How Male Breast Cancer Is Treated

Breast cancer is far less common in men than it is in women. However, the condition still causes over 2,000 cases and over 500 deaths in the United States.

Breast cancer treatment in men is focused on removing the cancerous tissues and preventing recurrence. Treatments may involve surgery, radiation, chemotherapy, or targeted therapies.

This article will discuss conventional medical treatments, home remedies, and lifestyle changes to treat male breast cancer. It will also cover complementary therapies used as treatment.

An illustration showing a man receiving an ultrasound with a list of potential treatments available for men with breast cancer

Illustration by Sydney Saporito for Verywell Health

Home Remedies and Lifestyle

The primary treatment course for men with breast cancer involves medication, surgery, and radiation. Home remedies may help alleviate the uncomfortable symptoms of cancer or the effects of treatment. However, no solid research supports home remedies to treat male breast cancer.

A modifiable lifestyle that has been identified as a risk factor for male breast cancer is heavy alcohol consumption.

Heavy alcohol consumption can negatively affect liver function. The liver controls hormone levels, when it is not working properly it causes a hormone imbalance with lower androgen levels and increased estrogen levels. Men with liver disease have an increased risk of developing breast cancer.

Drug Therapy

One of the mainstay treatments for male breast cancer is drug therapy. There are many different types of medications and a healthcare provider will determine which kind is best for each patient.

Hormone Therapy

Hormone therapy, also called endocrine therapy, is a type of male breast cancer treatment that aims to stop cancer from growing.

Before someone can have hormone therapy, they need a hormone receptor test to see if there are estrogen and progesterone receptors. Not every case of male breast cancer will be sensitive to hormone therapy. A hormone receptor test is done in a lab on a piece of cancerous tissue.

If the receptor test shows there are cancer cells that have spots for hormones to attach, then hormone therapy can be used.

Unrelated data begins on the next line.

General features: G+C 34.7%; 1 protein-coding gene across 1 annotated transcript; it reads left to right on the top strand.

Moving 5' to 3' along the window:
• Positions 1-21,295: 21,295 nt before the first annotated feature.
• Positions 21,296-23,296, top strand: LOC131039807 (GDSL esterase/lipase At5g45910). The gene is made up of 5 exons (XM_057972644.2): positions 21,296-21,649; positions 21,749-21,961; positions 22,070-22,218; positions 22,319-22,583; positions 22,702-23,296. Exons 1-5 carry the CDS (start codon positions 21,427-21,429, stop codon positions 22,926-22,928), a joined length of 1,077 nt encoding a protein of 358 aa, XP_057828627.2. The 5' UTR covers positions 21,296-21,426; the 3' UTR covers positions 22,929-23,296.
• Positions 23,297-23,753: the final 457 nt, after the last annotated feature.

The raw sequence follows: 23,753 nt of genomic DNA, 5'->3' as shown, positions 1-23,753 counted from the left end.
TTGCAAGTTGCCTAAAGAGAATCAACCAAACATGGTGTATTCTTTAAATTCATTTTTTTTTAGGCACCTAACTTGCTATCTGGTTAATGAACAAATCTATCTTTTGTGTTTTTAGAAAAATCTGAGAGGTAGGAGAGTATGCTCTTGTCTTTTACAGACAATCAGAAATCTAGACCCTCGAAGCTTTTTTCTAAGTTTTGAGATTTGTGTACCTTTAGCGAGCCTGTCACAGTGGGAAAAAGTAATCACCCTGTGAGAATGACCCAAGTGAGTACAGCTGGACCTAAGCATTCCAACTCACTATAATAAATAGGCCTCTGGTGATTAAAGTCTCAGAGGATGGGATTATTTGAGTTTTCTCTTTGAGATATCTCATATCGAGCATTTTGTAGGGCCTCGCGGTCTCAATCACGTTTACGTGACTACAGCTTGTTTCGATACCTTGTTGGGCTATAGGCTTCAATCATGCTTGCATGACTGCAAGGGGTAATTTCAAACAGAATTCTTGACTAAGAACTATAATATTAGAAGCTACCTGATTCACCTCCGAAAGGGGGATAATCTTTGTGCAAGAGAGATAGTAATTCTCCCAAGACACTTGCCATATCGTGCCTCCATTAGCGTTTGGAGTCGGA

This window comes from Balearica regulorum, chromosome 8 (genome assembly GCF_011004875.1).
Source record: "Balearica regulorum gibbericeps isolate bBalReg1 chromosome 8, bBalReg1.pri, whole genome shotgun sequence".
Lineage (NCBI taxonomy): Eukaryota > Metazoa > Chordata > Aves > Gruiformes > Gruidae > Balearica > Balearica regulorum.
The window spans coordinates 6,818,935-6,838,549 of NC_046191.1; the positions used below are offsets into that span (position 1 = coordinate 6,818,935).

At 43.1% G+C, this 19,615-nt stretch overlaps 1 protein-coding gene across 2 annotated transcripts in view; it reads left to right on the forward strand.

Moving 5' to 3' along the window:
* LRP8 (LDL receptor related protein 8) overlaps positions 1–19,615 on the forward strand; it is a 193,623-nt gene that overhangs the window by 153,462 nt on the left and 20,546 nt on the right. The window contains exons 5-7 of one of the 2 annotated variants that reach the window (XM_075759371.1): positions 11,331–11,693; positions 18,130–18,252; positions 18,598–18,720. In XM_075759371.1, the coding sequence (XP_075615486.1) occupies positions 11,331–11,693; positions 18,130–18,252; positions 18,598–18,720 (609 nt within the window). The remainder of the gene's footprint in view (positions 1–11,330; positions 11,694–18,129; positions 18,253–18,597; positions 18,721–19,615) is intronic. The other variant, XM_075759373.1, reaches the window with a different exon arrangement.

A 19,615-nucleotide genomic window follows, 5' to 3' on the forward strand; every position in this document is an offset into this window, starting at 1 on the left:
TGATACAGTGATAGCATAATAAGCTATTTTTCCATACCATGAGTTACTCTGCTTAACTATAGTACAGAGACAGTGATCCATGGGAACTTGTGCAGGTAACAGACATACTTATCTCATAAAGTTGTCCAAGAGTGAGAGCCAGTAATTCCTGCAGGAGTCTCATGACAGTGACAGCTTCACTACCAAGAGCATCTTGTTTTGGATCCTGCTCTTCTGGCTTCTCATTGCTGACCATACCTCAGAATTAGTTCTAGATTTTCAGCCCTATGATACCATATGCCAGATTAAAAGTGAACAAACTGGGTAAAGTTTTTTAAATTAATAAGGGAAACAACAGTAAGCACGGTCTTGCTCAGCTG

Your healthcare provider will determine which therapy is needed based on several factors, including how far the cancer has spread. Hormone therapy drug types can include:

  • Tamoxifen: Used for people with estrogen and progesterone-receptor positive breast cancer and those with metastatic breast cancer
  • Aromatase inhibitor: Used in those with metastatic breast cancer who cannot take tamoxifen
  • Luteinizing hormone-releasing hormone (LHRH) agonist: Used in men with metastatic breast cancer


Chemotherapy is a type of cancer treatment that uses medications to stop cancer from growing. It can be given by an injection in a vein or orally with a pill.

When chemotherapy is given before surgery, it is called neoadjuvant chemotherapy. When it is given after surgery, it is called adjuvant chemotherapy.

Neoadjuvant chemotherapy is used to shrink a breast cancer tumor before surgery. It is used when the tumor is too large to remove. It also may kill any cancer cells that have spread.

Adjuvant chemotherapy is given to kill cancer cells that might have spread but are not showing up on tests. It can reduce the chance of the return of breast cancer.

There are many types of chemotherapy drugs. Healthcare providers will often give two or three drug combinations.

Chemotherapies used for neoadjuvant and adjuvant therapy can include:

  • Lipodox (Doxorubicin)
  • Ellence (Epirubicin)
  • Taxol (Paclitaxel)
  • Taxotere (Docetaxel)
  • 5-FU (5-fluorouracil)
  • Carboplatin (paraplatin)
  • Cytoxan (Cyclophosphamide)

Men who have breast cancer that has metastasized (spread) receive different chemotherapy drugs. Their regime may only include one or two chemotherapy medications.

Targeted Therapy

Targeted therapy is a group of medications that kill cancer cells or help other medications work better. These medications work differently than chemotherapy.

There are four types of targeted therapies used to treat breast cancer in men. They are:

  • Monoclonal antibodies: Monoclonal antibodies are proteins from the immune system made to treat many conditions including cancer. The antibodies attach to cancer cells and can stop them from growing, stop them from spreading, or kill the cells.